Suhey, Jane; Katz, Zachary; Zhang, Maia; Ferris, Aaron; Pritchard, Matthew; Salerno, Jeremy; Hubbard, Peter; Gustafson, J. Olaf (2021-03-21)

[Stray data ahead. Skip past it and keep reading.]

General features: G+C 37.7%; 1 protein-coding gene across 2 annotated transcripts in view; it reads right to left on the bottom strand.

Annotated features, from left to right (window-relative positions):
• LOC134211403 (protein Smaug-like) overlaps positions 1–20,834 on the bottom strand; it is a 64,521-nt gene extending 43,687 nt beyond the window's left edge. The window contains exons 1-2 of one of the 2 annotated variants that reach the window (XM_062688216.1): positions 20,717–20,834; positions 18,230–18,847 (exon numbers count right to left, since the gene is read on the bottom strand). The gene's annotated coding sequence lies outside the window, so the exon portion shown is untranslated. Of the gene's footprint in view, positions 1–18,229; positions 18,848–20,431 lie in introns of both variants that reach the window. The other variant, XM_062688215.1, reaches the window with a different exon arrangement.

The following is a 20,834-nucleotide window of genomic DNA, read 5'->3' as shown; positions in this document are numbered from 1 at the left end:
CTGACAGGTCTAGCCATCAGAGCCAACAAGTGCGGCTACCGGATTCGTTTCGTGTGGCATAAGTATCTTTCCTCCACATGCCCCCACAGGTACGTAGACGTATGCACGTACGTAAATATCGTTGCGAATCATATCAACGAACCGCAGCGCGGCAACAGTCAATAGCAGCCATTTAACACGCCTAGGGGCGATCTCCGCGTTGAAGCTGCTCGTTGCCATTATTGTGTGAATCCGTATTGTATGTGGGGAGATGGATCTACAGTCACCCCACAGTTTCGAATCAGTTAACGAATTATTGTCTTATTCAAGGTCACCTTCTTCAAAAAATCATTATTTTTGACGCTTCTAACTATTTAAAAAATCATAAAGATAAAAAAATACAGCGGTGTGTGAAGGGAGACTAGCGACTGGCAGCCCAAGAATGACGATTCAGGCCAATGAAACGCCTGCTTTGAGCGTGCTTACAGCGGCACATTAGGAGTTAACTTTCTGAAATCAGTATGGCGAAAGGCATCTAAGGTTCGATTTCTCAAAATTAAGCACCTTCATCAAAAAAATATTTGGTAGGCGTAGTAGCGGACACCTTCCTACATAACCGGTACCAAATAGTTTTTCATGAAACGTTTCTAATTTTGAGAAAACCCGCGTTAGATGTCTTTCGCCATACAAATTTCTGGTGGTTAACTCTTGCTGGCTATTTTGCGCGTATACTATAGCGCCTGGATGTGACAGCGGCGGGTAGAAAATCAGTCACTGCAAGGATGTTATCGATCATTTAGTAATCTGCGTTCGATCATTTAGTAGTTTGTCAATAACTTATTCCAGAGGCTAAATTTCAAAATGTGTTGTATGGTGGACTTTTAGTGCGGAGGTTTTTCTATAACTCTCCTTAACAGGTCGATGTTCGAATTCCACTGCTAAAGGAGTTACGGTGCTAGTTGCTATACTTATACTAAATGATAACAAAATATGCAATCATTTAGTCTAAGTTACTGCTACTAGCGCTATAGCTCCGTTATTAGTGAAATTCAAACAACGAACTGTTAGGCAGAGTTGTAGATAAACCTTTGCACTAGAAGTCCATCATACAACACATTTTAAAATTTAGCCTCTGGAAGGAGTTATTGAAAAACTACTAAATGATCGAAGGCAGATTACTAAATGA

As part of efforts to achieve campus carbon neutrality by 2035, Cornell University launched the Earth Source Heat (ESH) project in 2007, to research the possibility of using deep geothermal heating to heat the campus. To effectively explore the availability of geothermal resources and the feasibility of extracting such resources, an accurate understanding of geologic features and regional seismicity is required. However, national and regional seismic networks do not have sufficient sensitivity to record seismicity in Tompkins County, NY. Thus, two seismic networks were installed to study the background seismicity in Tompkins County in advance of any proposed drilling as part of ESH. The first network (CorNET16) operated between 2015-2016 with 12 seismometers, while the current network installed from July 2019-present (CorNET21) includes 17 seismometers over a larger area. The installation of CorNET21 and analysis is completed under contract with Weston Geophysical Group with assistance from Cornell students, staff, and faculty. Preliminary analysis indicates about 359 seismic events in Tompkins County between August 2019-January 2021, including impulsive ground vibrations such as drilling, mine blasts, construction activities, as well a natural events such as microearthquakes. About 70 events were reviewed by a seismologist and a more accurate location was determined. Some natural microearthquakes have been observed, and efforts to separate these from the human-caused seismic events are ongoing. Events as small as magnitude negative 2 have been detected, but further work to assess the magnitudes and what small magnitude events might be missed is in progress. Re-analysis of the CorNET16 data using the same techniques used for CorNET21 finds about 20 seismic events in Tompkins County between 2015-2016 with the number of events and locations focused near or under Cayuga Lake similar to previous work. We suspect that more events were found by CorNET21 because of its increased sensitivity as well as change in the nature of seismic events. CorNET21 indicates dozens of seismic events each year within 10 km of the proposed geothermal drill site not visible in the national and regional seismic networks. Thus CorNET21 provides important information not otherwise available about local seismic events.